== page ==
Since we're on the subject, it's interesting that he rails against a right-wing senator for upholding the Confederate flag...but not against a former left-wing Congressman who did the same, Ben Jones, formerly mechanic Cooter Devenport on the Dukes of Hazzard, that slapstick adventure that ran during 1979-85 and had 2 reunion TV films in 1997 and 2000. He served in Congress during 1988-92 before later returning to acting again. Wow Waid, how come you're so hot and bothered about a rightie politician upholding the flag, but not about a leftie politician who's done the same? Hazzard County must be having a big laugh at your hypocrisy, Waid! But don't worry, I'm sure sheriff Roscoe P. Coltrane will give you a job. I can see him on the screen now, saying, "Just lookit that, Flash! A fellow southerner from our neighboring state of Alabama is espousing double-talk (ch-ch)! That'd go over perfect at our local constabulary! We should hire this Waid feller as a deputy and have him read me bedtime stories! I'll call him up right now on collect, 'cause our budget is a bit tight for phones! Kuh-kuh-kuh, I love it, I love it!" (and Flash says, "Woof!") By the way, is it any coincidence Waid comes from Hueytown, which has the name of Boss Hogg's conniving nephew Huey, who drove around in a Volkswagen Beetle? He probably has a bit in common with Huey's personality too, proving life imitates art.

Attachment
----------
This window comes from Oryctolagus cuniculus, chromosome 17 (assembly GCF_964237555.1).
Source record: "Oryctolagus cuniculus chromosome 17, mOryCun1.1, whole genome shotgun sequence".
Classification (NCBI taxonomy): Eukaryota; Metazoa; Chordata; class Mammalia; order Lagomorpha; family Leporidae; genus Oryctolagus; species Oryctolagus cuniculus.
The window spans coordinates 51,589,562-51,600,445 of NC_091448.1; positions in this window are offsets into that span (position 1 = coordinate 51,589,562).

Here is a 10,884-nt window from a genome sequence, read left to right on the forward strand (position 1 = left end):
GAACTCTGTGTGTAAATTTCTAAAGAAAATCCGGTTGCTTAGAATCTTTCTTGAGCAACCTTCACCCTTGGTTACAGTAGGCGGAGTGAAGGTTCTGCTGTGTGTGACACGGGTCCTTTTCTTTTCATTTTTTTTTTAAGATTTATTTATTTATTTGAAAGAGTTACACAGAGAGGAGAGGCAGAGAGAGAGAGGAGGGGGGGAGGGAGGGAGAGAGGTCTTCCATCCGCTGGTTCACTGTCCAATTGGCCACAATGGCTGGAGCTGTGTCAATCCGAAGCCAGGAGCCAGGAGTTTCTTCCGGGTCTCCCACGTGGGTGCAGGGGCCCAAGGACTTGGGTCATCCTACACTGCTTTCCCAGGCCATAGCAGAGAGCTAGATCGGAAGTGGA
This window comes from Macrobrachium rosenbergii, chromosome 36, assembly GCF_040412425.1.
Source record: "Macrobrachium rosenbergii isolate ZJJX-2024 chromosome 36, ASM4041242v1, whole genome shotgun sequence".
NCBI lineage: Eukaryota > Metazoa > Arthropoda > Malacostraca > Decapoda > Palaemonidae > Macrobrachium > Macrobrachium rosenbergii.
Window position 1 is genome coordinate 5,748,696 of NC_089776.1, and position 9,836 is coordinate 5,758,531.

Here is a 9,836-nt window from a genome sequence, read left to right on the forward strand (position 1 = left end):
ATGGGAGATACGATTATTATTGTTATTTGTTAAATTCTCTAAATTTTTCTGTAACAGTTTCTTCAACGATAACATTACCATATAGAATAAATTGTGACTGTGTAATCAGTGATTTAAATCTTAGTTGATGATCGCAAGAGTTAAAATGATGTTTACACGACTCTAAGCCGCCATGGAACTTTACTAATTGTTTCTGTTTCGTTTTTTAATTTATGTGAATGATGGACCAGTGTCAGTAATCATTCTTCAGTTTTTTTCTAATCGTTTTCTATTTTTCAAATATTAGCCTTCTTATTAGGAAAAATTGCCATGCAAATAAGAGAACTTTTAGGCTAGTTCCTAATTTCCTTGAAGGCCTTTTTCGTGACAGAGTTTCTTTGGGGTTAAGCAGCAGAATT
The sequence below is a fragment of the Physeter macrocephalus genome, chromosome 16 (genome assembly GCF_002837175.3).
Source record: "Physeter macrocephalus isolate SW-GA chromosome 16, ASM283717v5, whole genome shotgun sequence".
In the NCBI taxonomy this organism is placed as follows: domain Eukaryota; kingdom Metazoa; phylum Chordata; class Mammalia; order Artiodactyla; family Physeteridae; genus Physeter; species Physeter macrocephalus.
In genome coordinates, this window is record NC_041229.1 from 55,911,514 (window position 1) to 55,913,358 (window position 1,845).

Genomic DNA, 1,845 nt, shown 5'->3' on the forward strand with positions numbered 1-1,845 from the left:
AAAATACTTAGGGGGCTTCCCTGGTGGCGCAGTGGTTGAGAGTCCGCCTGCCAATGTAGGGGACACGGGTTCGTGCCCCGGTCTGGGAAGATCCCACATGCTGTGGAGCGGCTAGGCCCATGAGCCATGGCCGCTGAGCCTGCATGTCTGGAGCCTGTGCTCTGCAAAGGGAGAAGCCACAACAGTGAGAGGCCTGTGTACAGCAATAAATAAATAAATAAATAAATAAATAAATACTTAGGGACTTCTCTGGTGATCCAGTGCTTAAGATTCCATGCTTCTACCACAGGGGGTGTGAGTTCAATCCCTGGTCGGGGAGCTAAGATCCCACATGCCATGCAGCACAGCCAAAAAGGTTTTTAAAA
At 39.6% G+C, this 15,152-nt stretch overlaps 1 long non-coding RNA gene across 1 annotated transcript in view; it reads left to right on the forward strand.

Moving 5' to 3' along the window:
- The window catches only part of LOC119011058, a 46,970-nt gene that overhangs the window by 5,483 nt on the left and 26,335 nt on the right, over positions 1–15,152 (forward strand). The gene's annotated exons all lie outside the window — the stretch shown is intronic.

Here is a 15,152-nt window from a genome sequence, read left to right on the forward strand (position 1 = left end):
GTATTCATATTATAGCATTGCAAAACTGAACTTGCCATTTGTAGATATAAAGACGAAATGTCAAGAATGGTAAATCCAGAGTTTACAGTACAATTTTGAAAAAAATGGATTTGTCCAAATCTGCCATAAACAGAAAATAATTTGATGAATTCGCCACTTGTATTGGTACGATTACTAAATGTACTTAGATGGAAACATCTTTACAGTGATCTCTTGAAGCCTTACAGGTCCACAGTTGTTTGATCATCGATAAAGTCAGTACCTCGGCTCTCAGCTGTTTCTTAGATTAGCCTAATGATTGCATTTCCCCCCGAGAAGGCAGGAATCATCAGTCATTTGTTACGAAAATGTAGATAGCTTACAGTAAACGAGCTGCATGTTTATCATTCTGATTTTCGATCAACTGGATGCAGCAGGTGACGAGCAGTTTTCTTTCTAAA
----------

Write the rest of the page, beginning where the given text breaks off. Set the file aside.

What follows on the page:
The more Waid keeps ranting without clear direction, the more he puts his foot in his mouth and spoils his comics storytelling by extension. As a result, he only ends up losing liberals as much as conservatives for an audience. How well his Strange Fruit series will do is anyone's guess, but it's already clear it may only sell in the few thousands, and not in the millions, and anybody who feels the same way as the reviewer is less likely to buy the book.

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I don't see why people want to put up Confederate flags, they're just a reminder of a failed nation.

The shootings of Trayvon Martin and Michael Brown were both justifiable homicides, committed in self-defense. Tamir Rice pointed a realistic-looking toy gun at a cop, forcing the cop to make a life-or-death decision in a split second. And Eric Garner was not shot (or choked to death, either). He died of medical complications resulting from his own obesity.

Vicki Weaver was shot by an FBI sniper while holding a baby (not a weapon, or even a toy weapon) in her arms. And Dillon Taylor was shot by a (non-white) cop while trying to pull up his loose pants. Evidently, the cop panicked and thought Taylor was drawing a weapon. Is there a stereotype about women with babies, or about unarmed white men wearing baggy pants, that makes non-white cops and federal agents feel justified in shooting them "in cold blood"?